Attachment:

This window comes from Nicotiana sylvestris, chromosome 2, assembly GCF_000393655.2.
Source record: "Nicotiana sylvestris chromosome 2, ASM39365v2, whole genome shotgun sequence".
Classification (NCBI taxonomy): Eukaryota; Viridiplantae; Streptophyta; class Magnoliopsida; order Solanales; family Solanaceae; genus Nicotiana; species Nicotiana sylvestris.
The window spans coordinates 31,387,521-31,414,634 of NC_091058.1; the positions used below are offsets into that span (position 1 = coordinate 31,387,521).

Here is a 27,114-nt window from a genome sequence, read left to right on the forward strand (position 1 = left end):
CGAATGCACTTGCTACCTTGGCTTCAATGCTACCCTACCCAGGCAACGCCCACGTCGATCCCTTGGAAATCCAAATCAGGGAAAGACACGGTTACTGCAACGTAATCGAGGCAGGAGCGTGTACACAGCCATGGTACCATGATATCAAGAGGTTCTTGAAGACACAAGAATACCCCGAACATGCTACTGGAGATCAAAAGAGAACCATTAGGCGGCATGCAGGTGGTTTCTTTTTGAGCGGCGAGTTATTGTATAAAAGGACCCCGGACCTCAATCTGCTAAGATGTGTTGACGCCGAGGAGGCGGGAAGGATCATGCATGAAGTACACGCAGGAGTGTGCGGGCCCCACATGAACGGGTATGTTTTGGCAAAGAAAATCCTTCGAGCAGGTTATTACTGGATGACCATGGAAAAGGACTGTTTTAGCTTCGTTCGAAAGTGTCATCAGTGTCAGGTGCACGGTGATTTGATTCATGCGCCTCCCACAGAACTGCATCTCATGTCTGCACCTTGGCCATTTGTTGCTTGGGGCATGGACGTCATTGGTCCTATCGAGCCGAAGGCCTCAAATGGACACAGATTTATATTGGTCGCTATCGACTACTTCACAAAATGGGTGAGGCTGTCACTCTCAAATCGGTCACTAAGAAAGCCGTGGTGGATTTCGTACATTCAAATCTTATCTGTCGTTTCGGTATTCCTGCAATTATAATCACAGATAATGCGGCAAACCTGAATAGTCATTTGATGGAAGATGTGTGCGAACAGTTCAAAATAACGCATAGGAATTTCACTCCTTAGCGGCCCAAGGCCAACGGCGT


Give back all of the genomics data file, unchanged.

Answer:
This window comes from Nicotiana sylvestris, chromosome 2, assembly GCF_000393655.2.
Source record: "Nicotiana sylvestris chromosome 2, ASM39365v2, whole genome shotgun sequence".
Classification (NCBI taxonomy): Eukaryota; Viridiplantae; Streptophyta; class Magnoliopsida; order Solanales; family Solanaceae; genus Nicotiana; species Nicotiana sylvestris.
The window spans coordinates 31,387,521-31,414,634 of NC_091058.1; the positions used below are offsets into that span (position 1 = coordinate 31,387,521).

Here is a 27,114-nt window from a genome sequence, read left to right on the forward strand (position 1 = left end):
CGAATGCACTTGCTACCTTGGCTTCAATGCTACCCTACCCAGGCAACGCCCACGTCGATCCCTTGGAAATCCAAATCAGGGAAAGACACGGTTACTGCAACGTAATCGAGGCAGGAGCGTGTACACAGCCATGGTACCATGATATCAAGAGGTTCTTGAAGACACAAGAATACCCCGAACATGCTACTGGAGATCAAAAGAGAACCATTAGGCGGCATGCAGGTGGTTTCTTTTTGAGCGGCGAGTTATTGTATAAAAGGACCCCGGACCTCAATCTGCTAAGATGTGTTGACGCCGAGGAGGCGGGAAGGATCATGCATGAAGTACACGCAGGAGTGTGCGGGCCCCACATGAACGGGTATGTTTTGGCAAAGAAAATCCTTCGAGCAGGTTATTACTGGATGACCATGGAAAAGGACTGTTTTAGCTTCGTTCGAAAGTGTCATCAGTGTCAGGTGCACGGTGATTTGATTCATGCGCCTCCCACAGAACTGCATCTCATGTCTGCACCTTGGCCATTTGTTGCTTGGGGCATGGACGTCATTGGTCCTATCGAGCCGAAGGCCTCAAATGGACACAGATTTATATTGGTCGCTATCGACTACTTCACAAAATGGGTGAGGCTGTCACTCTCAAATCGGTCACTAAGAAAGCCGTGGTGGATTTCGTACATTCAAATCTTATCTGTCGTTTCGGTATTCCTGCAATTATAATCACAGATAATGCGGCAAACCTGAATAGTCATTTGATGGAAGATGTGTGCGAACAGTTCAAAATAACGCATAGGAATTTCACTCCTTAGCGGCCCAAGGCCAACGGCGT